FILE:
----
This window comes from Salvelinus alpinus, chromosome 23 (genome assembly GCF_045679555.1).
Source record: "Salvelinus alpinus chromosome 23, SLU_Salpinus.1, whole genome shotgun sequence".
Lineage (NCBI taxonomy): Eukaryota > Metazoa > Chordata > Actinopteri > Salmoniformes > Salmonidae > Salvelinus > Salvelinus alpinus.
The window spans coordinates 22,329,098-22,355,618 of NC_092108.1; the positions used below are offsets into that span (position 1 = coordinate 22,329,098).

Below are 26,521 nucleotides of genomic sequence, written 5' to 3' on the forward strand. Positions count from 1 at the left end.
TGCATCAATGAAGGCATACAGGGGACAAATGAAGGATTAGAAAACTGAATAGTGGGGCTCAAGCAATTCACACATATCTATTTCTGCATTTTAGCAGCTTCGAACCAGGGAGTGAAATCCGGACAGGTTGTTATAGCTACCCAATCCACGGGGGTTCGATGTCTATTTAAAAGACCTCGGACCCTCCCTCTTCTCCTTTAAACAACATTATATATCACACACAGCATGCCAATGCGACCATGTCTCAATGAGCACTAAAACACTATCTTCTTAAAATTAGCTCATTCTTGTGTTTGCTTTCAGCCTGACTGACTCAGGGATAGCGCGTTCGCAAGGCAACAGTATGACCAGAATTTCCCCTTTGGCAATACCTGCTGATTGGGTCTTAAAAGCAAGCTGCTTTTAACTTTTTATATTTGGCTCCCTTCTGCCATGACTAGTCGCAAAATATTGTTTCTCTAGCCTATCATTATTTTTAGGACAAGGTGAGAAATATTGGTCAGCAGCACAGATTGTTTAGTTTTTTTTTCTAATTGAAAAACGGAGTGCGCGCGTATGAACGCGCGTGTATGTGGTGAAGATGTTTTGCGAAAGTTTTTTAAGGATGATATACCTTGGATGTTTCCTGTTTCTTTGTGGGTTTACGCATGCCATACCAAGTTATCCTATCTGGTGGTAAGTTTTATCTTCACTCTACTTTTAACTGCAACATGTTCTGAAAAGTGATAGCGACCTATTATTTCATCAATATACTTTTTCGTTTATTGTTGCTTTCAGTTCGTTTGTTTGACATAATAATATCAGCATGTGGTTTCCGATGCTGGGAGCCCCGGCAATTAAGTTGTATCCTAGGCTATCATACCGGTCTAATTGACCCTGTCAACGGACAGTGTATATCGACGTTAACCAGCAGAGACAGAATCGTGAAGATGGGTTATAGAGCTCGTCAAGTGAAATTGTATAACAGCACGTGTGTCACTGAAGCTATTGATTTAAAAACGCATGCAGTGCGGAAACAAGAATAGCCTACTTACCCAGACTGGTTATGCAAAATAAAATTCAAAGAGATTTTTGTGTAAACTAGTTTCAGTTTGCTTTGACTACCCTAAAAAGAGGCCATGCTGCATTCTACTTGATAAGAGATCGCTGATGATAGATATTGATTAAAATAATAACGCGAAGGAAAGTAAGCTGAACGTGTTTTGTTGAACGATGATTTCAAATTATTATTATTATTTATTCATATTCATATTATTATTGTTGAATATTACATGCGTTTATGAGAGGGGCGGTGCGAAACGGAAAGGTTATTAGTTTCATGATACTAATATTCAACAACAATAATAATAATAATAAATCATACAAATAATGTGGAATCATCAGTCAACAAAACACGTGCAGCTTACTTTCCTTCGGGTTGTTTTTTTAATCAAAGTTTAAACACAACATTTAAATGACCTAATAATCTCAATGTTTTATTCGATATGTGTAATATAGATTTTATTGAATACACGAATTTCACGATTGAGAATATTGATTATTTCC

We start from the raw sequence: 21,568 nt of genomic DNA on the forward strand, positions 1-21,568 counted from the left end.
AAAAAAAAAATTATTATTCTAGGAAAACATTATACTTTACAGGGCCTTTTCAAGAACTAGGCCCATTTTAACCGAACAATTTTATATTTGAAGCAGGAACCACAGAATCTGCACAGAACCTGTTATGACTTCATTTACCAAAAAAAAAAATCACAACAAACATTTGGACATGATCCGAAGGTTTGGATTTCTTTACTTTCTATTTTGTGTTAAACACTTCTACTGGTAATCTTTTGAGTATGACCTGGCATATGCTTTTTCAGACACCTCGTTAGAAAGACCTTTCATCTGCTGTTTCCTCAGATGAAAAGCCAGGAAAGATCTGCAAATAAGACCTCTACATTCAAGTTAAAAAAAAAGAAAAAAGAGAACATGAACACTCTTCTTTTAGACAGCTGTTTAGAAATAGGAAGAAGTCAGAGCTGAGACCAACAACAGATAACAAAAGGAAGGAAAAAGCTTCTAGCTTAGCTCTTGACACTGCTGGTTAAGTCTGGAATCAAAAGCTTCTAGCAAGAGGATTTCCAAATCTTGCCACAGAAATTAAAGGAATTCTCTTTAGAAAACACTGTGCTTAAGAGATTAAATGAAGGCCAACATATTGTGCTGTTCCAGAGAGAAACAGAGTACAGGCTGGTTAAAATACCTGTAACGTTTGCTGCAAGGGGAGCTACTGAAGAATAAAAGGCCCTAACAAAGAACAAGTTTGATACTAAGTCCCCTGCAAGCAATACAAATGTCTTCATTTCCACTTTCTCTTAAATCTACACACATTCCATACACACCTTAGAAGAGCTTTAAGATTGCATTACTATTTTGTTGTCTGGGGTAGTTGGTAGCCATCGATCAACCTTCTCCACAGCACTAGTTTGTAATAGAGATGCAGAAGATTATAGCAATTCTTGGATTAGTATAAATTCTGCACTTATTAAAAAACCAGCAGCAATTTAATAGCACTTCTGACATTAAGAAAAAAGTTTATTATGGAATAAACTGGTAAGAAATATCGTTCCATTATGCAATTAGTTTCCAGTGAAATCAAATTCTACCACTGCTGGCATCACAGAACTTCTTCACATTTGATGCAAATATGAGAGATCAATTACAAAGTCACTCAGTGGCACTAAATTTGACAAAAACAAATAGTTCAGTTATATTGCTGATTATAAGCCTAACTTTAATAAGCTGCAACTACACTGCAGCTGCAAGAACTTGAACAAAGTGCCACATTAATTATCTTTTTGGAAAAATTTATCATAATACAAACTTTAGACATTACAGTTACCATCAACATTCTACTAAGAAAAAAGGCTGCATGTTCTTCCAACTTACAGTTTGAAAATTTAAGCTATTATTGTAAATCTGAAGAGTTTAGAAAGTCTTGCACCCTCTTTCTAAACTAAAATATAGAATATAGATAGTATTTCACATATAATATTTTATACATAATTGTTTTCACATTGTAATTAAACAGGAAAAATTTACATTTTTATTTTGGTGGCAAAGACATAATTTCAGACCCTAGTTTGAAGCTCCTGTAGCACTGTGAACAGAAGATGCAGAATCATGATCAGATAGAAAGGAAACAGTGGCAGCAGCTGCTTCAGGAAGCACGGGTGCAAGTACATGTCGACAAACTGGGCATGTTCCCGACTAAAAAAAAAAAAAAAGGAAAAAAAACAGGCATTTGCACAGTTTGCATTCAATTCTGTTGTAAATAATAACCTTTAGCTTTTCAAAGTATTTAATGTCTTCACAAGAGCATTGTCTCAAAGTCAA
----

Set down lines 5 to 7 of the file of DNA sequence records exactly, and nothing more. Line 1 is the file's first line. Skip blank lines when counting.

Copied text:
Below are 26,521 nucleotides of genomic sequence, written 5' to 3' on the forward strand. Positions count from 1 at the left end.
TGCATCAATGAAGGCATACAGGGGACAAATGAAGGATTAGAAAACTGAATAGTGGGGCTCAAGCAATTCACACATATCTATTTCTGCATTTTAGCAGCTTCGAACCAGGGAGTGAAATCCGGACAGGTTGTTATAGCTACCCAATCCACGGGGGTTCGATGTCTATTTAAAAGACCTCGGACCCTCCCTCTTCTCCTTTAAACAACATTATATATCACACACAGCATGCCAATGCGACCATGTCTCAATGAGCACTAAAACACTATCTTCTTAAAATTAGCTCATTCTTGTGTTTGCTTTCAGCCTGACTGACTCAGGGATAGCGCGTTCGCAAGGCAACAGTATGACCAGAATTTCCCCTTTGGCAATACCTGCTGATTGGGTCTTAAAAGCAAGCTGCTTTTAACTTTTTATATTTGGCTCCCTTCTGCCATGACTAGTCGCAAAATATTGTTTCTCTAGCCTATCATTATTTTTAGGACAAGGTGAGAAATATTGGTCAGCAGCACAGATTGTTTAGTTTTTTTTTCTAATTGAAAAACGGAGTGCGCGCGTATGAACGCGCGTGTATGTGGTGAAGATGTTTTGCGAAAGTTTTTTAAGGATGATATACCTTGGATGTTTCCTGTTTCTTTGTGGGTTTACGCATGCCATACCAAGTTATCCTATCTGGTGGTAAGTTTTATCTTCACTCTACTTTTAACTGCAACATGTTCTGAAAAGTGATAGCGACCTATTATTTCATCAATATACTTTTTCGTTTATTGTTGCTTTCAGTTCGTTTGTTTGACATAATAATATCAGCATGTGGTTTCCGATGCTGGGAGCCCCGGCAATTAAGTTGTATCCTAGGCTATCATACCGGTCTAATTGACCCTGTCAACGGACAGTGTATATCGACGTTAACCAGCAGAGACAGAATCGTGAAGATGGGTTATAGAGCTCGTCAAGTGAAATTGTATAACAGCACGTGTGTCACTGAAGCTATTGATTTAAAAACGCATGCAGTGCGGAAACAAGAATAGCCTACTTACCCAGACTGGTTATGCAAAATAAAATTCAAAGAGATTTTTGTGTAAACTAGTTTCAGTTTGCTTTGACTACCCTAAAAAGAGGCCATGCTGCATTCTACTTGATAAGAGATCGCTGATGATAGATATTGATTAAAATAATAACGCGAAGGAAAGTAAGCTGAACGTGTTTTGTTGAACGATGATTTCAAATTATTATTATTATTTATTCATATTCATATTATTATTGTTGAATATTACATGCGTTTATGAGAGGGGCGGTGCGAAACGGAAAGGTTATTAGTTTCATGATACTAATATTCAACAACAATAATAATAATAATAAATCATACAAATAATGTGGAATCATCAGTCAACAAAACACGTGCAGCTTACTTTCCTTCGGGTTGTTTTTTTAATCAAAGTTTAAACACAACATTTAAATGACCTAATAATCTCAATGTTTTATTCGATATGTGTAATATAGATTTTATTGAATACACGAATTTCACGATTGAGAATATTGATTATTTCC

We start from the raw sequence: 21,568 nt of genomic DNA on the forward strand, positions 1-21,568 counted from the left end.